Yet many historians agree there were few guards better to play the game. Despite his limited years, Stanfel is a member of the 1950s All-Decade Team. I'd put him in Canton, so hopefully he gets inducted.
That leaves a group of finalists who will have to wait another year hoping that get this close again. There are a few worthy, then are a few I personally would not vote in simply because there are a ton of better candidates seemingly forgotten by the voters and they remain buried in the senior voters pool of candidates.
Here are the most worthy candidates we should one day see inducted into Canton :
6 Pro Bowls
2 First Team All-Pro Teams
13,662 Yards Rushing
94 Total Touchdowns
Bettis was involved in one of the biggest steals ever, when the Steelers got him from the Saint Louis Rams in a trade. He ran for over 1,000 yards in eight of his first nine seasons, showing remarkable durability because his game was running between the tackles.
Not much of a receiver, he could be depended on once handed the ball. He fumbled 41 times, but he usually rewarded his teams with a pounding style that wore out opponents while chewing up the clock.
There is no question that Bettis is worthy of induction into Canton.
8 Pro Bowls
3 First Team All-Pro Teams
150.5 Quarterback Sacks
Defensive end is a position stacked with worthy candidates who are not amongst the current semi-finalists. Men like Claude Humphrey, Jim Marshall, Coy Bacon, L.C. Greenwood and many others head a list of men at this position worthy of induction.
Doleman's numbers do not lie. He was a play-making machine. But he was more than a pass rush specialist at defensive end, which is shown by the fact he exceeded 100 tackles twice in his career. Doleman did get more than 10 sacks eight season and led the league once.
There is no doubt Doleman is worthy of induction, and it would be a shame if he had to wait as long as other past greats like Humphrey or Bacon. Yet I can't say he deserves to go into ahead of them too.
The remaining finalists is yet another demonstration many voters are clueless glad-handers who need to be replaced by the men who actually played the game and certainly know best on who and who doesn't belong within the hallowed walls of Canton.
Eddie Debartolo Jr.
San Francisco 49ers
This guy is a finalist instead of a ton of worthy players? What a waste of space! I hope he never reaches these heights again. As just owners go, I could name a huge handful more worthy than a guy who left the game in disgrace.
San Francisco 49ers
5 Pro Bowls
2 First Team All-Pro Teams
100.5 Quarterback Sacks
The only reason Haley has been a semi-finalist three times and finalist once before is because he played on five teams that won Super Bowls. Strictly a pass rush specialist, he never had more than 69 tackles in a season.
Honestly, Charles Haley does not belong in Canton. He never led the league in any category, though he did have the good fortune to play on good teams and was able to line up at defensive end as well. There are way too many candidates more richly deserving of induction over him.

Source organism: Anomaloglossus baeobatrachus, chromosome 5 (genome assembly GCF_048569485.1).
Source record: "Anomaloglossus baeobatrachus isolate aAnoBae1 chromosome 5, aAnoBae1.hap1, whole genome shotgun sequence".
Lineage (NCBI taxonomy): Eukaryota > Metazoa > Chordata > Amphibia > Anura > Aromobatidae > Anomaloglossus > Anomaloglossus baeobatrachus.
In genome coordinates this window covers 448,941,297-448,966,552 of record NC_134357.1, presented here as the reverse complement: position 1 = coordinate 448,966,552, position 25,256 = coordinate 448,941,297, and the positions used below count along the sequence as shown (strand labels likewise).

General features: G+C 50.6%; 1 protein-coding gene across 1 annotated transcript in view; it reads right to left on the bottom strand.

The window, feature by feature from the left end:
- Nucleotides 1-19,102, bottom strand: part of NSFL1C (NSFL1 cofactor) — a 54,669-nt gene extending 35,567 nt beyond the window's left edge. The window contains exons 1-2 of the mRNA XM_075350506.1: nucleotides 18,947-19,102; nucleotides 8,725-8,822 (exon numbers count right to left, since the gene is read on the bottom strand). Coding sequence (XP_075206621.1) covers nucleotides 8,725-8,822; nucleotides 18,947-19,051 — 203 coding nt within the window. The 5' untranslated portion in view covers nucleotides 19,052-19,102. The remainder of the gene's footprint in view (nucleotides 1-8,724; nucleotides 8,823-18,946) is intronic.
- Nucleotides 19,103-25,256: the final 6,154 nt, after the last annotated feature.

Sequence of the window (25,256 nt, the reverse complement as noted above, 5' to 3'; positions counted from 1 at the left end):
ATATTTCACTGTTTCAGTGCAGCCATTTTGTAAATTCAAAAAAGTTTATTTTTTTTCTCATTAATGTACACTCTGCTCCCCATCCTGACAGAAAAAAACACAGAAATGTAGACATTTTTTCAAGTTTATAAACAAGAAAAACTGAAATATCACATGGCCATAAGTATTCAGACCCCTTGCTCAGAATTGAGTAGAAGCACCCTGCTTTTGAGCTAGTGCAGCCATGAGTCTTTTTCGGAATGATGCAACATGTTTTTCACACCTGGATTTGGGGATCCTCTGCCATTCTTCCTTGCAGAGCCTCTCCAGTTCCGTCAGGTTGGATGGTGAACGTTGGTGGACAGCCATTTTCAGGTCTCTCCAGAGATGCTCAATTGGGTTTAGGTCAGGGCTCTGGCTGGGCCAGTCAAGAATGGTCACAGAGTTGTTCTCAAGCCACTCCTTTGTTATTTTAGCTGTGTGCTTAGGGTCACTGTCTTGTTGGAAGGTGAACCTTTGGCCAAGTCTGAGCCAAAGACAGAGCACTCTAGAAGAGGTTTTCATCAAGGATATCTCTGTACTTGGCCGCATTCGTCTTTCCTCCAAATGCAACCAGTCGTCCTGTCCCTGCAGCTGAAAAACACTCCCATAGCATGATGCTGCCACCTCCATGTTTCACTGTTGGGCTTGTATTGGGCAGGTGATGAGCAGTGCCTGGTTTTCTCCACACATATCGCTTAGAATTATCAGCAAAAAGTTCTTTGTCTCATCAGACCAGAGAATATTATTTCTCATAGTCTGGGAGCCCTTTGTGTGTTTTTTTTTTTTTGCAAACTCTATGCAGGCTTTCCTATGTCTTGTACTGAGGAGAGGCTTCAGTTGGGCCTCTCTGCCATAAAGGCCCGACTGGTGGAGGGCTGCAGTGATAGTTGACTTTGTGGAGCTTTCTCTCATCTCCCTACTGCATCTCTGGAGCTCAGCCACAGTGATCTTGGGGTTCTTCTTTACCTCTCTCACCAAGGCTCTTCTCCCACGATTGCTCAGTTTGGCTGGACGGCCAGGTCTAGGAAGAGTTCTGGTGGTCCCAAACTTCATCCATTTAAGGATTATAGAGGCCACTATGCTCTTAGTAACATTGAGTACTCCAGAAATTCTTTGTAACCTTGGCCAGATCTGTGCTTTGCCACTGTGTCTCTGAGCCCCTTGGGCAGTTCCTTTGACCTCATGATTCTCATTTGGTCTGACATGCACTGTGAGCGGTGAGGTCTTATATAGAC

7 Pro Bowls
88 Touchdowns Scored
Reed was a precise route runner who was more good than great. He never led the league in any category and exceeded 1,000 yards receiving just four times despite playing in a era that caters to offensive production.
What gets him this far is the fact he played on four teams that reached the Super Bowl. He had a Hall of Fame quarterback and running back helping him as well a set of rules that made him look better than he was. I classify Reed as a very good player, but I'd put a ton of wide receivers into Canton ahead of him.
The rest of the finalists were basically a group of guys where one could look back in NFL history and see a long line of better players still awaiting induction. Many becoming unknown and forgotten as time steadily moves forward, and one suspects a few of these finalists will soon join them in that classification.
9 Pro Bowls
Brown certainly is a product of the rule changes that allows receivers to roam untouched after five yards, but he was more than just a pass catcher. Brown also made an impressive mark on special teams
My issue with his being inducted is the fact he was never selected First Team All-Pro and led the league in receiving just once. Brown did lead the NFL in punt and kickoff return yards once.
But is that worthy of induction into the Pro Football Hall of Fame? I say no and chalk him up as a good and reliable player who lasted a long time.
Los Angeles Rams
5 Pro Bowls
2 First Team All-Pro Teams
160 Quarterback Sacks
26 Fumbles Recovered
A hired gun as a pass rush specialist, Greene played for five different teams in his career. While getting to a quarterback was his main focus, he did get 87 tackles one year. He had 10 or more sacks in 10 different seasons.
Greene was named NFL Defensive Player of the Year once and led the league in sacks twice. He is a lot like Charles Haley in that he did just one thing really well, but the fiery player was versatile enough to create turnovers defending the pass on occasion.
He is worthy of being a finalist, but there are a ton of other outside linebackers I'd put into Canton ahead of him.
8 Pro Bowls
3 First Team All-Pro Teams
Kennedy is a bit of a conundrum for me, as far as being worthy of Canton. He was a playmaker who sacked the quarterback pretty often for a defensive tackle. He did enjoy three excellent seasons where he piled up 242 tackles over that time.
Yet he recovered a measly six fumbles in his career and he had four mediocre season. I can't say he is worthy, just because there are many defensive tackles, like Curly Culp, I consider superior. Yet it wouldn't be that frustrating if he went in either.